Whether by inspiration, inference, or accident, I think I may have stumbled upon the answer to every troublesome situation in life.
The answer to every troublesome situation in life is: Cultivate the divine qualities.
What are they? Peace, love, harmony, balance, unity, joy, etc.
What a funny thing to say. To think that we can come up with the answer to every troublesome situation in life. But all this evening I tested this statement out and I’ve yet to come across a troublesome situation to which this statement does not seem the answer.
It’s become a parlor game to search for one.
- Having trouble with your relationships? Cultivate the divine qualities.
- Tired of waiting for something to happen? Cultivate the divine qualities.
- Want your life to work out? Cultivate the divine qualities.
- Missing something in life? Cultivate the divine qualities.
- Feeling like life is a dead-end affair? Cultivate the divine qualities.
- Wondering how to bring peace to the world? Cultivate the divine qualities.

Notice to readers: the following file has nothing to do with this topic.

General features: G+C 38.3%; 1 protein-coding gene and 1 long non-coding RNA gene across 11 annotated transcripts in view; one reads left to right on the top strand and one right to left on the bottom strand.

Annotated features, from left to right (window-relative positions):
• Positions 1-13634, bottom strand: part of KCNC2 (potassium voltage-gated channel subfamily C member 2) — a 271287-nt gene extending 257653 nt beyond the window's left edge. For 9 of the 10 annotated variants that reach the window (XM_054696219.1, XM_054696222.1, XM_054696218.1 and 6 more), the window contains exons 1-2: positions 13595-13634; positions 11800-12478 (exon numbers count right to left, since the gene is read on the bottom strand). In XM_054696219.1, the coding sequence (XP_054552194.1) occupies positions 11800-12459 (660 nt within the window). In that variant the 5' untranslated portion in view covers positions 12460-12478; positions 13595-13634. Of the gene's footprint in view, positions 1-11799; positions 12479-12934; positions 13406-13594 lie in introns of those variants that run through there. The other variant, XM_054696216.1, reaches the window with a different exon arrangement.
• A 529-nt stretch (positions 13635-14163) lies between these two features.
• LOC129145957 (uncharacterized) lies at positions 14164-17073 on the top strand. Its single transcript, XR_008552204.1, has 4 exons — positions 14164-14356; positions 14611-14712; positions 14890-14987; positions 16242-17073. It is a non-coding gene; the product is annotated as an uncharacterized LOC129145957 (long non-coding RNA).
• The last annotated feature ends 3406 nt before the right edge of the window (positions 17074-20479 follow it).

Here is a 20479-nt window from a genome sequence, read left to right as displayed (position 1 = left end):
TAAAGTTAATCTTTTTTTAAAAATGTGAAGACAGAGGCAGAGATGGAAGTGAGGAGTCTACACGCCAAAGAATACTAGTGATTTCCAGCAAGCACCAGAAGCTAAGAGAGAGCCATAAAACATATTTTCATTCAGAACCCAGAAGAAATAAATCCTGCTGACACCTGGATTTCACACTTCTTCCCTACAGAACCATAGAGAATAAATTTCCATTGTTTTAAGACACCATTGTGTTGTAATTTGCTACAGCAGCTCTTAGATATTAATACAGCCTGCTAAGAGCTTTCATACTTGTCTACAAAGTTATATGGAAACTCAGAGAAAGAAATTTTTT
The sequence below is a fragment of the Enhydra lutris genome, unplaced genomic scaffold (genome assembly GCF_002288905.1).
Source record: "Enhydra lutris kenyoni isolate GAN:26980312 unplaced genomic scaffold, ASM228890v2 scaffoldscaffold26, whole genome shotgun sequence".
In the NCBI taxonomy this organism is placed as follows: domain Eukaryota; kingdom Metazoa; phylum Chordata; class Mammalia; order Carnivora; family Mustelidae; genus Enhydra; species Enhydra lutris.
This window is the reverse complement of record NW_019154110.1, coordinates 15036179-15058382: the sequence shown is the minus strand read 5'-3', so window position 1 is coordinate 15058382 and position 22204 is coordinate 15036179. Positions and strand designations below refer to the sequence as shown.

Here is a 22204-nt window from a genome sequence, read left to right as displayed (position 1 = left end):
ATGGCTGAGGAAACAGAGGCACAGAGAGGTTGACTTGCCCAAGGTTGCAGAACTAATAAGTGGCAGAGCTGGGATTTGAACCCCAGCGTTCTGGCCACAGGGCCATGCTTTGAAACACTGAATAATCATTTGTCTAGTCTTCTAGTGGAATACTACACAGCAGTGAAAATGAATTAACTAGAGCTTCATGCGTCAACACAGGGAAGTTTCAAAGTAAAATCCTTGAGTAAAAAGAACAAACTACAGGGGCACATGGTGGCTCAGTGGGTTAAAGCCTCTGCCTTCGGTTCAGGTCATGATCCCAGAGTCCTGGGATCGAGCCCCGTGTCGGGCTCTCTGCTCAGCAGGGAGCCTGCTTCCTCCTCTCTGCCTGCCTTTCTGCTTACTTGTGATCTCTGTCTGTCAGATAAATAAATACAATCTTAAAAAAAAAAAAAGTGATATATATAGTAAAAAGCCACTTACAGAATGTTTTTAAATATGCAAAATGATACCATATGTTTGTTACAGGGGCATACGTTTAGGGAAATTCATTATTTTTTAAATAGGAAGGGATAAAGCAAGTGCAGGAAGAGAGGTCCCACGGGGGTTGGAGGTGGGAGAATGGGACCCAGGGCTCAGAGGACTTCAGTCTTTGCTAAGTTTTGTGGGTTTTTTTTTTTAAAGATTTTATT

Nevertheless, saying “cultivate the divine qualities” does not equate to cultivating the divine qualities. I still I have to cultivate them. I can say “Take this medicine three times a day” as many times as I want but, unless I actually take the medicine three times a day, I will not have worked towards the cure.
But do help me out here. If you can find a troublesome situation in which cultivating divine qualities is not the best answer, I’d like to hear about it. Until someone does, cultivating them looks to me like one of the most basic and productive things that I can possibly conceive of doing in life.
And thanks to my wife for showing me what a good synonym “living dharmically” is for “acting like an adult.” Those who are familiar with the dharma will probably recall that even a weekend spent at a workshop dedicated to it (Zen, Vipassana, Tibetan Buddhism, it matters not) has us emerge feeling cleaner, more noble, more satisfied.
What the dharma teaches – principally sila or morality – “trues us up” to life, has us do what is noble and kind, has us walk a trackless path. The noble precepts that define what is right action are engaged in as promises and have the effect of stopping us from unwholesome action right away. Immediately our lives can be felt to improve.
If I felt that the word “adult” did not convey the essence of the spiritual life, I would next choose the word “dharma.”
And what does the dharma teach? To cultivate the divine qualities. Well, fancy that! All roads seem to lead back to behaving in ways we can imagine the Divine being and, if the formless and motionless could be conceived of as behaving, then behaving.